Doppler Effect and Red Shift

Click here for a PowerPoint on Redshift

The fact that a star, or any light source, is moving toward or away from you does not affect what it emits - it affects what you (as the observer) perceive it emitting.

The apparent shift of wavelength of light toward the red red of the spectrum when the emission source is moving away from us, or toward the blue end when the emitter is moving toward us, is called the Red Shift - for sound it is called the doppler shift.

Light consists of fluctuations in, or waves of the electromagnetic field. The wavelength (or distance from one wave crest to the next wave crest) of light is extremely small — for visible light it ranges from four to seven ten millionths of a meter (400nm – 700nm),

The different wavelengths of light are what the human eye sees as different colours because they are sensed in different proportions by the cones. The longest wavelengths appear in the red end of the spectrum and the shortest appear in the blue end.

Imagine a source of light at a constant distance from us, emitting waves of light at a constant wavelength. Obviously, the wavelength of the waves we receive will be the same constant wavelength at which they are emitted by the source.

Suppose now that the source starts moving directly toward us. When the source emits the next wave crest, it will be nearer to us, so the distance we will see between the two wave crests arriving will appear to be smaller than when the star was stationary. This means that the wavelength of the waves we receive will be shorter (or shifted toward the blue end of the spectrum) than when the source was not moving.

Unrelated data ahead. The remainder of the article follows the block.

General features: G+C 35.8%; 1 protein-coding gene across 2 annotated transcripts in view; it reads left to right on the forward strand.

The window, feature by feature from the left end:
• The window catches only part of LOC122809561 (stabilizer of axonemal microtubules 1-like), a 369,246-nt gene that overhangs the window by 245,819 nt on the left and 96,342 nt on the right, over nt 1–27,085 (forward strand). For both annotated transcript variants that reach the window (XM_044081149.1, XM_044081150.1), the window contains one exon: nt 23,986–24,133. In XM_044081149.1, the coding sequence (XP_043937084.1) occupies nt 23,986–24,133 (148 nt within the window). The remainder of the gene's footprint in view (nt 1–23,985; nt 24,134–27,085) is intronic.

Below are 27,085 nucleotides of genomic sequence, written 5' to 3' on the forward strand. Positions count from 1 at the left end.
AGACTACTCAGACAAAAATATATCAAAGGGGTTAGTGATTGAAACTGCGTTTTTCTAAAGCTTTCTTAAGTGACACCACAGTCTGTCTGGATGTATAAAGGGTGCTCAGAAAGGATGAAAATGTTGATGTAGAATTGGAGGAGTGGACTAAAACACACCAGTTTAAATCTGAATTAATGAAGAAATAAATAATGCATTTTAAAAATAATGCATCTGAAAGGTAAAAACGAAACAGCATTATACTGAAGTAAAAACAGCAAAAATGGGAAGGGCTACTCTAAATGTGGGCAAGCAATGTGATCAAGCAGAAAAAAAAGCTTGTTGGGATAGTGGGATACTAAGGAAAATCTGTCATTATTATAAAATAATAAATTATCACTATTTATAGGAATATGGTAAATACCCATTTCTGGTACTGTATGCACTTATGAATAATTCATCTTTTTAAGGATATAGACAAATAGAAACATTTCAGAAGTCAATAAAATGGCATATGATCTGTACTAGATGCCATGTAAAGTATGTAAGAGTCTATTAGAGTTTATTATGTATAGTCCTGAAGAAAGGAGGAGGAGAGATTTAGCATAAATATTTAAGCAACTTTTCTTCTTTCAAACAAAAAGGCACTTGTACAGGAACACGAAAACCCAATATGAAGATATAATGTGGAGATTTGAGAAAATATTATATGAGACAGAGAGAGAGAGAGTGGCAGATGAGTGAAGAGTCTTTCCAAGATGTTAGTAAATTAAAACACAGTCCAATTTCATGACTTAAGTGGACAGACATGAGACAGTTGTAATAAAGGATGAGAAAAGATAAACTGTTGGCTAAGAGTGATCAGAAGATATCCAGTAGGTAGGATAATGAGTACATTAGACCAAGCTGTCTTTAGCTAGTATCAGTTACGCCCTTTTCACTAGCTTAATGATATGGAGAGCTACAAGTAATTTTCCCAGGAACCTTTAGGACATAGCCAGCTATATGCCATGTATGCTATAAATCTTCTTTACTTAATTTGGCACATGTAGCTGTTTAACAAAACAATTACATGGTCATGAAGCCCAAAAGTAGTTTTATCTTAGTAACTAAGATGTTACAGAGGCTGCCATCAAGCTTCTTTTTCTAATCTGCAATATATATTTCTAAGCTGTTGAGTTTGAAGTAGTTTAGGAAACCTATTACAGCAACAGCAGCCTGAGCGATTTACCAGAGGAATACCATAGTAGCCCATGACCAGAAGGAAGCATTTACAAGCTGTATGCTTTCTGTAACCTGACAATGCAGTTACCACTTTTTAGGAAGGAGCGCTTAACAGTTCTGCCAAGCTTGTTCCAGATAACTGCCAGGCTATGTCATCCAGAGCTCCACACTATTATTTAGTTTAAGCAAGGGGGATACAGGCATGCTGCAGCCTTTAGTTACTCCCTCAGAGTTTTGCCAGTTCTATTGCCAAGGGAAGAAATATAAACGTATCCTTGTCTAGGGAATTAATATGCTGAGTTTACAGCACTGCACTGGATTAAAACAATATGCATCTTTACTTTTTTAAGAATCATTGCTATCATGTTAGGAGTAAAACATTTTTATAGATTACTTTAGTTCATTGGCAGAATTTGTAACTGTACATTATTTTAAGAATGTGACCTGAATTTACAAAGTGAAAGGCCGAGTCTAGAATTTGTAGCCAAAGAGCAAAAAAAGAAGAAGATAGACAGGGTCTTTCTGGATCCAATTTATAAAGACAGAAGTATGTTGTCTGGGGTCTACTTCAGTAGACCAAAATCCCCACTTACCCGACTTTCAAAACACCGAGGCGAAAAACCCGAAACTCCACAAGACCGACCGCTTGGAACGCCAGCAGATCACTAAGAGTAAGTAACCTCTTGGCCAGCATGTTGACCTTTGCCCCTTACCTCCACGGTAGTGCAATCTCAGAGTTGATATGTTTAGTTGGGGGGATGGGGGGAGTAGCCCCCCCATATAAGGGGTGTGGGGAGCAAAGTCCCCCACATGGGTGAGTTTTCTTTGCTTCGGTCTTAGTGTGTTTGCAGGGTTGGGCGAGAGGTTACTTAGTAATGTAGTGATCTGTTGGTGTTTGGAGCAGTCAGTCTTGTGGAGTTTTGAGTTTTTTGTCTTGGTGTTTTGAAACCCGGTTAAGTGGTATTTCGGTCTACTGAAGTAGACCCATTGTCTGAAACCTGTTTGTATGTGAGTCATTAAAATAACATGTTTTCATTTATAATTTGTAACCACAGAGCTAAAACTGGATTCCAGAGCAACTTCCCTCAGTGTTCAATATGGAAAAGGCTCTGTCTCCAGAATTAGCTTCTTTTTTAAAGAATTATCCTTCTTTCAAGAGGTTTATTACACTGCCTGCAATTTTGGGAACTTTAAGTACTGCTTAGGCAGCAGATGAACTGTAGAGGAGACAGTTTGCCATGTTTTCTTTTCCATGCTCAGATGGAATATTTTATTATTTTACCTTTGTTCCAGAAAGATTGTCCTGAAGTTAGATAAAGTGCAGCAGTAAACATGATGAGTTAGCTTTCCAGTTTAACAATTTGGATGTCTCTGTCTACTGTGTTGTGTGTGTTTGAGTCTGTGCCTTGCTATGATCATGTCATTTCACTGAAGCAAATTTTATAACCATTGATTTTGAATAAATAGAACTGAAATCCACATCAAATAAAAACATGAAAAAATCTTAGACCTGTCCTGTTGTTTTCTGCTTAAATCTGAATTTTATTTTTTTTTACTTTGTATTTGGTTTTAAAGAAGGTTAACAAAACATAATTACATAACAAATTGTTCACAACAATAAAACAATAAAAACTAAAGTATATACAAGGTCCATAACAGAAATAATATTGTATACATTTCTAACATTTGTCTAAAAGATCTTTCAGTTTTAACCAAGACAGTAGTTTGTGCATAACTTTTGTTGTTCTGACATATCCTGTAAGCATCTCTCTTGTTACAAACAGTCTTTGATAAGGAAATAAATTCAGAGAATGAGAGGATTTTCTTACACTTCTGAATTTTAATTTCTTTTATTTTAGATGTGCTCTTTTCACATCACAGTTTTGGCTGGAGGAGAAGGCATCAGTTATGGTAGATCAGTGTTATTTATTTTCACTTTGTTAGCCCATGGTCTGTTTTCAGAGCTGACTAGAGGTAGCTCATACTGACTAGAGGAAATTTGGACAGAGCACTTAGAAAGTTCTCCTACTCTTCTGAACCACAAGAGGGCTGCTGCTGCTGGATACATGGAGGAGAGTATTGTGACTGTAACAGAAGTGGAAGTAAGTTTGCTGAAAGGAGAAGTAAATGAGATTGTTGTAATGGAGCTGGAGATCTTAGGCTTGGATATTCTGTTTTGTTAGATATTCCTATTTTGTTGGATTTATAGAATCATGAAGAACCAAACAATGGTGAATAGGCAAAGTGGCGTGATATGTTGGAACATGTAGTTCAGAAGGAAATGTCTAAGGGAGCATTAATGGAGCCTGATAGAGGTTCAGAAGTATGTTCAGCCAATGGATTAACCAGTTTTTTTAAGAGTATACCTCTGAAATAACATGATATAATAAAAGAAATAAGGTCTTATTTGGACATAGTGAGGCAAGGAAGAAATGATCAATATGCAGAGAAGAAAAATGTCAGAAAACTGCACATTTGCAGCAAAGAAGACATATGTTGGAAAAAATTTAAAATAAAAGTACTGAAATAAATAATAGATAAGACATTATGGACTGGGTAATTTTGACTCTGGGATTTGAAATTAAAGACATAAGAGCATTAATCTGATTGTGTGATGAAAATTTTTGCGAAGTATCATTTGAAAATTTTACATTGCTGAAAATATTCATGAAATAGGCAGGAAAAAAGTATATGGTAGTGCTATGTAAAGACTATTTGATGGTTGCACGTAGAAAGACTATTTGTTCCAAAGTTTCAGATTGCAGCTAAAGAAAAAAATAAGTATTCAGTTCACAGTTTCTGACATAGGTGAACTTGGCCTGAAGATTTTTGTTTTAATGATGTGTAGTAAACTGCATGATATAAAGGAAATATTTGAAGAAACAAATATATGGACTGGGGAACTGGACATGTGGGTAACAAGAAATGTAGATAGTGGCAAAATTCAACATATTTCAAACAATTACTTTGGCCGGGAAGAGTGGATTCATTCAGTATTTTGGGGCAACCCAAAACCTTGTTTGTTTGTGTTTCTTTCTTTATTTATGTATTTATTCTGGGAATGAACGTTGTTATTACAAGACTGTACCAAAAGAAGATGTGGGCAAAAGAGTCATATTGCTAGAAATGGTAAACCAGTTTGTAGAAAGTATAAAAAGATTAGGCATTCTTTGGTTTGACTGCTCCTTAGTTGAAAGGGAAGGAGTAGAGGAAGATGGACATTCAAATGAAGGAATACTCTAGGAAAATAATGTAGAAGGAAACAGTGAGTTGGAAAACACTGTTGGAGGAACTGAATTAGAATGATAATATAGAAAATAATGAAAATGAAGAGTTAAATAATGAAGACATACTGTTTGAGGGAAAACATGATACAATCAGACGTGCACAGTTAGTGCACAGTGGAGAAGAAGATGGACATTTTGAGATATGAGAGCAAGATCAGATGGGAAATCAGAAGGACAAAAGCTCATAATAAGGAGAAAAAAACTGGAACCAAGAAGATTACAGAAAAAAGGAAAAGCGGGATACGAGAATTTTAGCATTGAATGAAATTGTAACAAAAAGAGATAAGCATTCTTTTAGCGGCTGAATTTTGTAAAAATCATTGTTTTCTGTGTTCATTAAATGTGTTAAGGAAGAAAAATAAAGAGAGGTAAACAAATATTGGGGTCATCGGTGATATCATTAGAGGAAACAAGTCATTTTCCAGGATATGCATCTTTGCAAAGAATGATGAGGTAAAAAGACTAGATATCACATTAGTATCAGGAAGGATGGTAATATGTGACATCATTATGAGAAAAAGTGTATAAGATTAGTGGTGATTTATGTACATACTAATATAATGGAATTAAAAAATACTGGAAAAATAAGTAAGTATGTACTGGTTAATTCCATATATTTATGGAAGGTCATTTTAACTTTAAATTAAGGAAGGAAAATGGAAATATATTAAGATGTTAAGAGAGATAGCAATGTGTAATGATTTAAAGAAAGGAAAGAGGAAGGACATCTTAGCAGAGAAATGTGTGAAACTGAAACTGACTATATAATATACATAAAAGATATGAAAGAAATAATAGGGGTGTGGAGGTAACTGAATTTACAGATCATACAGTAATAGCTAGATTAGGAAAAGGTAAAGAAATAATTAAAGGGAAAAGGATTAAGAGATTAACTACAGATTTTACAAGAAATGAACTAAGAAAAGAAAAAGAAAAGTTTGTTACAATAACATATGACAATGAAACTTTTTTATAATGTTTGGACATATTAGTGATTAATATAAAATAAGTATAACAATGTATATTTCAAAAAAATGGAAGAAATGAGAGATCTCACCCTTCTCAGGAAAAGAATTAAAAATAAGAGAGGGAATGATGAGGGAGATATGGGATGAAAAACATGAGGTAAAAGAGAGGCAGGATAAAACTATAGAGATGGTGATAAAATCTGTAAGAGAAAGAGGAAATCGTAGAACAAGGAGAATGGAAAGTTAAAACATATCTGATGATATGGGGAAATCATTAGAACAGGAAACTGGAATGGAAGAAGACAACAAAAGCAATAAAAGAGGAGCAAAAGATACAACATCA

Similarly, if the source is moving away from us, the wavelength of the waves will appear slightly longer, or shifted toward the red end of the spectrum. The relationship between wavelength and speed is called the Doppler effect.

Different types of redshifts have different causes attributed to them at higher levels of study. At GCSE it is easiest to think of the Doppler type shift as this has been experienced by you in the sound context. You do not have to worry about the other two at all - but you may want to 'Google' them and find out more!

Doppler Redshift results from the relative motion of the light emitting object and the observer.

If the source of light is moving away from you then the wavelength of the light is stretched out, i.e., the light is shifted towards the red.

If the source of light is moving towards you then the wavelength of the light is compressed, i.e., the light is shifted towards the blue.

These effects, individually called the blueshift, and the redshift are together known as doppler shifts. The shift in the wavelength is given by a simple formula

o - λR) / λR = v/c


λR = Rest wavelength

λo = Observed wavelength

v = velocity

c = speed of light

so long as the velocity v is much less than the speed of light. A relativistic doppler formula is required when velocity is comparable to the speed of light.

Cosmological Redshift is a redshift caused by the expansion of space. The wavelength of light increases as it traverses the expanding universe between its point of emission and its point of detection by the same amount that space has expanded during the crossing time.

Gravitational Redshift is a shift in the frequency of a photon to lower energy as it climbs out of a gravitational field.